So what? Does it matter if we say reviewing is unpaid? I think it does. I think the fiction that reviewing is unpaid labour might be making it harder to get people to do it. Much more importantly, I think the fiction that reviewing is unpaid labour risks becoming reality, because when we repeat it, administrators, managers, bureaucrats, and politicians might just believe that we mean it. If reviewing is unpaid labour, their not-even-unreasonable argument might go, then we shouldn’t spend job time to do it. Instead, each organization might decide that its employees should focus on activities that return direct benefits to the organization (teaching our own undergraduates, writing papers about our own in-house research, patenting gizmos for our own company’s profit, what have you). The problem, of course, is that we can’t all spend all our time doing those things, or the larger system of science will simply grind to a halt.
Science isn’t individuals producing specific, pre-planned, and top-down-mandated innovations in their solitary labs. Instead, it’s a massively interactive and largely self-organizing affair, driven from the bottom up as individual scientists chase their curiosity in an ever-changing kaleidoscope of teamwork and shoulders-of-giants-standing. Crucially, it depends on a complicated web of “volunteer” activity in which each of depends on the “unpaid” (but not really) and often unacknowledged work of others. Those of us inside science understand this, but people in other walks of life often don’t – and that’s a problem because we need bureaucrats and politicians and just plain ordinary folks to know that it’s worth investing in science even though it doesn’t appear to be designed for maximum, short-term, local-concerns efficiency. When we repeat the fiction that reviewing is unpaid labour, we become enablers of the very societal misunderstanding that we abhor.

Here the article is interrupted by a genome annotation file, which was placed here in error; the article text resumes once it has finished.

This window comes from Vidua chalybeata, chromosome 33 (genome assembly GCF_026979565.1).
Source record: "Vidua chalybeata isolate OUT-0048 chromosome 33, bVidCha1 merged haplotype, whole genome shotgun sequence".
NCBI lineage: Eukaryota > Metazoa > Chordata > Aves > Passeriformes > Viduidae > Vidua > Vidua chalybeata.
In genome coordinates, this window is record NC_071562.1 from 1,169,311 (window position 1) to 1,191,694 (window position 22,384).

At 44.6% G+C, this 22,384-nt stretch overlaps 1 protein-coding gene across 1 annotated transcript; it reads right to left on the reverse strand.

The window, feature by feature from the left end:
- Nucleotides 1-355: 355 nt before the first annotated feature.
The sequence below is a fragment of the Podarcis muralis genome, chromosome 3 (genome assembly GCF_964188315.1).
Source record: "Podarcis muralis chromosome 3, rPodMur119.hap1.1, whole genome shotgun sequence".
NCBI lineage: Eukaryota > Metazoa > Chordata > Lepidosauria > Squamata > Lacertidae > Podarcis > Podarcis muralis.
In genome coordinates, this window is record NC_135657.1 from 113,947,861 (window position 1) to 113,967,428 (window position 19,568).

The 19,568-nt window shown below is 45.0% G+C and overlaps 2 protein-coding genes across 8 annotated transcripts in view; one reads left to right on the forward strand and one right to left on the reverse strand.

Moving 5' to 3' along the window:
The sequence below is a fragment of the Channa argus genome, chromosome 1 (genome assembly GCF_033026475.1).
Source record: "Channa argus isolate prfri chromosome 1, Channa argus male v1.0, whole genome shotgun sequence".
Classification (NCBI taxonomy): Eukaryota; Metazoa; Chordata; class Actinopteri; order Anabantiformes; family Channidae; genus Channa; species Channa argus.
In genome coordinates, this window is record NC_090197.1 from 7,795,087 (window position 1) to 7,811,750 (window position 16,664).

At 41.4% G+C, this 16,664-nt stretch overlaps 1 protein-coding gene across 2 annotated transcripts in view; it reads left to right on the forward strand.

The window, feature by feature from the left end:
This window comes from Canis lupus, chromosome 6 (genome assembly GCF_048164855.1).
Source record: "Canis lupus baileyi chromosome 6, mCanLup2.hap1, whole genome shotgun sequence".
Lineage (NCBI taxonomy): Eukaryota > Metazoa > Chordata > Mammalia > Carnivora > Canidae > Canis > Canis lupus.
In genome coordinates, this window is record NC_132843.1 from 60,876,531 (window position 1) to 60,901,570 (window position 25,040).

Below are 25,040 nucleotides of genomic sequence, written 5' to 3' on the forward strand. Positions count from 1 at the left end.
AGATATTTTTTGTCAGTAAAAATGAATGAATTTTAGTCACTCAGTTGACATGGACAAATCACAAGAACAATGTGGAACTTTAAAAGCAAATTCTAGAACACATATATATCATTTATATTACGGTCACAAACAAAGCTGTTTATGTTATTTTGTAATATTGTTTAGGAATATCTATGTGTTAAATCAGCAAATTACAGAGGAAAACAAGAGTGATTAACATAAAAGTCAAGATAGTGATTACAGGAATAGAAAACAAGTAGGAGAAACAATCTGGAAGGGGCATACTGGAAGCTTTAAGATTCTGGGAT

So: reviewers are (mostly) paid. I am grateful to them anyway.
© Stephen Heard August 22, 2017
UPDATE: Yes, I agree that “publishers (mostly) don’t pay for reviews”. I don’t think that’s the same thing as “reviewers are unpaid”, which is my point here. But there are fascinating and important implications of that difference, as they relate to scholarly publishing and its economics. Good conversations in the Replies here and on Twitter about this.
UPDATE 2: It’s worth reading this counterpoint from @BioMickWatson. It’s well written, interesting, and makes good arguments – even (perhaps especially) the ones I don’t entirely agree with. Thanks to Mick for writing.
*^Not that all reviewers are university professors – of course not. I’m talking about academic jobs here because those are the ones I know the most about (having been more or less doing it for 22 years).
**^For some academics, there actually are salary implications, because reviewing is part of a basket of activities that are considered, during yearly reviews, in order to determine merit-based pay increases. This isn’t a very strong case for reviewing being “paid”, though. I suspect that reviewing is always a rather minor component, and substitutable with other indications of professional activity.
***^OK, I do get royalties on sales of The Scientist’s Guide. Believe me, I’m not getting rich off of them.